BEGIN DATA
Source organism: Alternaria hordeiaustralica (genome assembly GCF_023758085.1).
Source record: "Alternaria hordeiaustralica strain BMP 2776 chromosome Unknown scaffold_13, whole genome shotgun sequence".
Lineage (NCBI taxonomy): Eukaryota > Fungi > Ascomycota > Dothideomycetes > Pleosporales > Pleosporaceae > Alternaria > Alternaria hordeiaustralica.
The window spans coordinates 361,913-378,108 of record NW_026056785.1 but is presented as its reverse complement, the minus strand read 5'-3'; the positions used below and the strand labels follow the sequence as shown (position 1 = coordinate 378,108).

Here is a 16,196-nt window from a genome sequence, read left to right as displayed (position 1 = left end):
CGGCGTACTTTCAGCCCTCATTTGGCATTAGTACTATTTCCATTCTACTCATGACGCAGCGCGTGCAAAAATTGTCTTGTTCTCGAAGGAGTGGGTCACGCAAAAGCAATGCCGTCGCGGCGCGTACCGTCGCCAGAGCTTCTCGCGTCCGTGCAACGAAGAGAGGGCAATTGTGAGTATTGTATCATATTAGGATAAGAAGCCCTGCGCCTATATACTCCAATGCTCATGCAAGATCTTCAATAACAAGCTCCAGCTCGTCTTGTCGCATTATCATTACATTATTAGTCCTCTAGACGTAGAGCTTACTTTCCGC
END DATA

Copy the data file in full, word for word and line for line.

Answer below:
Source organism: Alternaria hordeiaustralica (genome assembly GCF_023758085.1).
Source record: "Alternaria hordeiaustralica strain BMP 2776 chromosome Unknown scaffold_13, whole genome shotgun sequence".
Lineage (NCBI taxonomy): Eukaryota > Fungi > Ascomycota > Dothideomycetes > Pleosporales > Pleosporaceae > Alternaria > Alternaria hordeiaustralica.
The window spans coordinates 361,913-378,108 of record NW_026056785.1 but is presented as its reverse complement, the minus strand read 5'-3'; the positions used below and the strand labels follow the sequence as shown (position 1 = coordinate 378,108).

Here is a 16,196-nt window from a genome sequence, read left to right as displayed (position 1 = left end):
CGGCGTACTTTCAGCCCTCATTTGGCATTAGTACTATTTCCATTCTACTCATGACGCAGCGCGTGCAAAAATTGTCTTGTTCTCGAAGGAGTGGGTCACGCAAAAGCAATGCCGTCGCGGCGCGTACCGTCGCCAGAGCTTCTCGCGTCCGTGCAACGAAGAGAGGGCAATTGTGAGTATTGTATCATATTAGGATAAGAAGCCCTGCGCCTATATACTCCAATGCTCATGCAAGATCTTCAATAACAAGCTCCAGCTCGTCTTGTCGCATTATCATTACATTATTAGTCCTCTAGACGTAGAGCTTACTTTCCGC